Twenty-four-hour darkness and sun at midnight. Ice-worm festivals and sweltering outdoor salmon bakes. Sun-dappled rainforest and freezing-cold arctic tundra. Your visit to Alaska will be very much impacted by when and where you choose to go.
In a state that practically invented social distancing, you’ll rarely encounter crowds, but costs can be high, and the weather can deliver an uncomfortable shiver even in spring and fall. Here are some pointers on what you can expect from the Last Frontier depending on the season you choose.
May to September is the best time for wildlife viewing
Summer is the best all-around season to visit Alaska. You can hike late into the evening (the sun never sets in the far north), bask in surprisingly balmy temperatures, and enjoy the state’s greatest feature – its spellbinding wilderness – without having to worry about aggressive snowstorms, inaccessible backcountry, and shuttered facilities. Not surprisingly, over 85% of Alaska’s annual visitors arrive between May and September, a large portion of them on cruise ships whose sailings coincide with the warmer weather.
This is the season when almost everything is open – from national park visitor centers to ice cream vendors – and the wildlife is at its most active. Big events like the Kodiak Crab Festival and the Little Norway Festival in Petersburg in May draw cruise-ship crowds in and herald the start of the summer.
Most trails are snow free by June, and Denali National Park opens its main road to buses. Road trippers rejoice as the Top of the World highway opens for traffic, music lovers descend on Anchorage for the Spenard Jazz Fest, and magic unfolds at the Midnight Sun Festival in Fairbanks.
By July, most trails are accessible, migrating salmon attract humongous bears to riverbanks in Katmai National Park and Kodiak Island, and the fishing season is in full swing. The World Eskimo-Indian Olympics showcase the survival skills and athletic abilities of the Indigenous peoples and celebrates their culture.
The continued sunshine means the landscape is almost fully defrosted come August. Take advantage of this with long-distance hikes on high-elevation trails and kayaking excursions. Stay wary of hungry bears in search of ripe berries. The Alaska State Fair kicks off with a series of concerts and celebrations.
Cruise traffic starts to slow down in September, and hikers get the chance to glimpse the northern lights while on the trail. Prices start to drop as the season slows down and fall rolls in early in the north.
April and October are great for those on a budget
The climate of Alaska’s panhandle, the long sliver of land that cuts into British Columbia, is balmier than the interior. If you want to enjoy some early or late-season outdoor activities (including hiking, biking, and kayaking) before or after the cruise ships arrive, April and October are worth considering in this region.
Expect plenty of rain and perhaps a little snow, and bear in mind that a lot of businesses shut up shop when the cruisers go home. As a result, you’ll need to be more self-sufficient during the shoulder months. April brings the spring melt, and everyone starts looking toward the summer bonanza.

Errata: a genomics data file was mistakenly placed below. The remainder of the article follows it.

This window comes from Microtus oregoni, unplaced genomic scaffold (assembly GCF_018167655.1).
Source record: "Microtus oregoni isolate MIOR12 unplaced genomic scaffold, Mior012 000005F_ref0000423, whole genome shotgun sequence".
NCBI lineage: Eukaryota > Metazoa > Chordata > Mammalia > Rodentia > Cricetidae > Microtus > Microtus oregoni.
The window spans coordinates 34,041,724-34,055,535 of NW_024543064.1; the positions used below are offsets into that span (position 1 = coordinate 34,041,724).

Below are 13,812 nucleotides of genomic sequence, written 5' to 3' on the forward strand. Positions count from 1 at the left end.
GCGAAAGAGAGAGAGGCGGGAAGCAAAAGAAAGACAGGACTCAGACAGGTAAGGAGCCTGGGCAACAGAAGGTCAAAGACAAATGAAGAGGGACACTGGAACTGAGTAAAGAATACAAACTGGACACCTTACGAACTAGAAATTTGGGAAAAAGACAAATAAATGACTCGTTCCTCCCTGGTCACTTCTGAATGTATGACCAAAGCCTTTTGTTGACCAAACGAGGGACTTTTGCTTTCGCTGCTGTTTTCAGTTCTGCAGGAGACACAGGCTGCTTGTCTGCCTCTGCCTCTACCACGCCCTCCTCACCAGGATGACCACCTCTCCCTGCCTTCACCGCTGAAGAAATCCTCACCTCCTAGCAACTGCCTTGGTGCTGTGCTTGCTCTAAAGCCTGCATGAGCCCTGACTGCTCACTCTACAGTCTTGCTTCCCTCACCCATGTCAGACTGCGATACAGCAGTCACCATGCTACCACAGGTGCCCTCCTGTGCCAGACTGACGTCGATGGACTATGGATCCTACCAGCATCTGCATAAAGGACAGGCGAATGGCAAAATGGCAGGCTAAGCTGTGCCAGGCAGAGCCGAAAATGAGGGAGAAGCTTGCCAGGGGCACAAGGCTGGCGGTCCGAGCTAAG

Daylight stretches beyond 9pm in Fairbanks, and hiking at lower elevations becomes possible in the panhandle. The Alaska Folk Festival kicks off in Juneau, and winter starts to feel like a hazy memory. Some smaller cruise ships begin their southern Alaska itineraries in early April.
The nights start to stretch out in October, and businesses focused on cruise-ship crowds start to close up for winter. A distinct off-season atmosphere rolls in – this is a great time for independent travelers to save a few bucks. The Alaska Day Festival celebrates the transfer of Russian America to the US, as well as the many cultures found within the Land of the Midnight Sun.
November to March is the best time for the northern lights
Winter is mainly for hardcore travelers. Skiing is popular but mostly local. The state’s small ski areas lack the international reputation of Aspen or Whistler. Other winter activities, such as dog sledding and snowmobiling, are also on the menu.
Winter is very dark and very cold, with cruise-ship-orientated businesses closing and classic outdoor activities like kayaking and backcountry hiking becoming challenging to access. Wild animals are less visible in the snow, including the colossal bears who go into hibernation.
Tourists are as rare as polar bears, but Alaska’s local nightlife is buoyant in larger towns and cities driven by an all-in-this-together sense of community. Sitka WhaleFest in November celebrates the state's incredible marine life through scientific education, local markets, music and other cultural events.
December brings lower temperatures but all the beauty unique to the Alaskan winter. Clearer skies mean the ice-crusted face of Denali is more visible than it is in the summer – rent a snowmobile and bring your camera. Winter solstice celebrations abound and draw everyone together.
Only the brave visit Alaska in January, but the lack of sunshine does bring an upside – the aurora borealis (northern lights) is more spectacular during the longer, darker nights, particularly in the north around Fairbanks, and you'll have the ski slopes pretty much to yourself. You can even take a ride on the Aurora winter train between Anchorage and Fairbanks.
The freeze continues in February, with temperatures struggling to break above 0ºF (-17.8ºC), but weak rays of sunlight filter back to the dark settlements in the far north. The famous Yukon Quest draws hardy spectators to Fairbanks, and the Cordova Ice-worm Festival wraps up in a blaze of local glory.
March remains chilly but brings glimmers of light to the horizon. With longer days and slightly less frigid temperatures, March is possibly the best month for winter activities and welcomes one of Alaska’s biggest events, the Iditarod dogsledding race.